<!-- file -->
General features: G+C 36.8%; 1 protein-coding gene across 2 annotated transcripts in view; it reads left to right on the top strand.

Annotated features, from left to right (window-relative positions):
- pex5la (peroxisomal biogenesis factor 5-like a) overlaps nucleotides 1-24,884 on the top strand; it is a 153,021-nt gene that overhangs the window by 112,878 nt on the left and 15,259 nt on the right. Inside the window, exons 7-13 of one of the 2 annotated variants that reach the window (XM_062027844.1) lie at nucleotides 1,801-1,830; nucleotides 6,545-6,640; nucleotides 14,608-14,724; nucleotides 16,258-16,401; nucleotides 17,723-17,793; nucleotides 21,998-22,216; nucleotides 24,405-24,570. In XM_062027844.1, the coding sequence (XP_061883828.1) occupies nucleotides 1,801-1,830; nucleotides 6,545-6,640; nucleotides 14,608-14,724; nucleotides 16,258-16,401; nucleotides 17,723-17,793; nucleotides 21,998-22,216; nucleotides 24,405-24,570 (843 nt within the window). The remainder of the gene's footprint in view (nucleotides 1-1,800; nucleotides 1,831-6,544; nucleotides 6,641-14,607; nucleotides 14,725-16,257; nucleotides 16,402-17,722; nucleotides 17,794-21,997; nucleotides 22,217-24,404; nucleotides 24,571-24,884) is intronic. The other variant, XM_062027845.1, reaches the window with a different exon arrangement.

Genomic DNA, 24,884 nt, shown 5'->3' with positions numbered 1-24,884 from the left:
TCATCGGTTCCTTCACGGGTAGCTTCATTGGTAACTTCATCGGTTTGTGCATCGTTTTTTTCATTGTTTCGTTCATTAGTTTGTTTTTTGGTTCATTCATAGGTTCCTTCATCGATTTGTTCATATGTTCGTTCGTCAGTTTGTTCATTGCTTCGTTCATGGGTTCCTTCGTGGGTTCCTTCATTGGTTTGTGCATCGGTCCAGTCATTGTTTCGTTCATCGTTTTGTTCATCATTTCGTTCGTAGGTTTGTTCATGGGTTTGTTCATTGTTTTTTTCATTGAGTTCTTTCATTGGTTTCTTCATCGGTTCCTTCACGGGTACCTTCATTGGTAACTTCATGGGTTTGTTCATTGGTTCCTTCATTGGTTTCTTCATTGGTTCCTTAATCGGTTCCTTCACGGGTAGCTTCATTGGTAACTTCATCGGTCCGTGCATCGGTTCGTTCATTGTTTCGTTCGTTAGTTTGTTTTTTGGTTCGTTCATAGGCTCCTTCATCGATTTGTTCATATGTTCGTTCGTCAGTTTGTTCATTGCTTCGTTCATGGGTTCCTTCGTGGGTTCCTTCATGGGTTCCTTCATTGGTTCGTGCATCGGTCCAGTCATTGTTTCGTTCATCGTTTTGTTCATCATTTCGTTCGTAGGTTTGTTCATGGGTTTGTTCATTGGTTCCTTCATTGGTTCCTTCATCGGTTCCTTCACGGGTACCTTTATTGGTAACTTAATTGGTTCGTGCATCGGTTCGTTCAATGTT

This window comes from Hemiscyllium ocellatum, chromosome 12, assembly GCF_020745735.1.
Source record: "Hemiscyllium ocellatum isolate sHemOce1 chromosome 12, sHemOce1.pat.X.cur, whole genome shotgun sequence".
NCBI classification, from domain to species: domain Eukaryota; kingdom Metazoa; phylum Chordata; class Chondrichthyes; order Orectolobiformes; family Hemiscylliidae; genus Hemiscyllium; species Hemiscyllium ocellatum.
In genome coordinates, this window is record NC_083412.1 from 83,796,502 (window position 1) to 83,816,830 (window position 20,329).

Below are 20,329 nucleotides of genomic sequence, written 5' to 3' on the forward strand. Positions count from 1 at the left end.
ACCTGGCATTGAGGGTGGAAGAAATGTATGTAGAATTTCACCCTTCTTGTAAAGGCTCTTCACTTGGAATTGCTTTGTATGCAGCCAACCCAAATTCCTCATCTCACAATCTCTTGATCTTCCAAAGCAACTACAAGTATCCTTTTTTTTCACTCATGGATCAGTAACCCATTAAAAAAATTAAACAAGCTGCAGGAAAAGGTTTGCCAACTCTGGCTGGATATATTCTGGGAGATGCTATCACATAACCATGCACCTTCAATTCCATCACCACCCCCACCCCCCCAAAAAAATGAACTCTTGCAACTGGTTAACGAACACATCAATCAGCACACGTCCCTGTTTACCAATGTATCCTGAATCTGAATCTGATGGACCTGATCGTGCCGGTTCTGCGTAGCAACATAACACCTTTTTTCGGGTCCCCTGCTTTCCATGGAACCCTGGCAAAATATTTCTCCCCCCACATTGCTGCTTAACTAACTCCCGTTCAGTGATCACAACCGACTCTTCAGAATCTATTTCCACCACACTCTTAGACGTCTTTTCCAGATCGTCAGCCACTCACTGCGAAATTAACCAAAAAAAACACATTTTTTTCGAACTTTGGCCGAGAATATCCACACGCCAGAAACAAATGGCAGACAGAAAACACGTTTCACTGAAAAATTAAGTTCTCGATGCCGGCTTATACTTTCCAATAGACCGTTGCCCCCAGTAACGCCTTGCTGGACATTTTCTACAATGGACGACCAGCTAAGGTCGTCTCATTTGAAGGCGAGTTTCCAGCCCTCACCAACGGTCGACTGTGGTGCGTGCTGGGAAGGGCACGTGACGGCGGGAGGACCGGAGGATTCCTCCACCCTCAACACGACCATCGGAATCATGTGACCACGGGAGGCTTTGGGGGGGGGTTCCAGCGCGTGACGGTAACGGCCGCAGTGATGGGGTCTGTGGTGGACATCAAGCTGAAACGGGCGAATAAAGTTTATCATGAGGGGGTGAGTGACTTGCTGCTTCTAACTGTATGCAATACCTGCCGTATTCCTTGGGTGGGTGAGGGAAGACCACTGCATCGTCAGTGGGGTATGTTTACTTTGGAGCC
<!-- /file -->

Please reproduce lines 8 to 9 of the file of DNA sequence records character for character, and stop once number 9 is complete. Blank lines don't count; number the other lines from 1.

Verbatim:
NCBI classification, from domain to species: domain Eukaryota; kingdom Metazoa; phylum Chordata; class Chondrichthyes; order Orectolobiformes; family Hemiscylliidae; genus Hemiscyllium; species Hemiscyllium ocellatum.
In genome coordinates, this window is record NC_083412.1 from 83,796,502 (window position 1) to 83,816,830 (window position 20,329).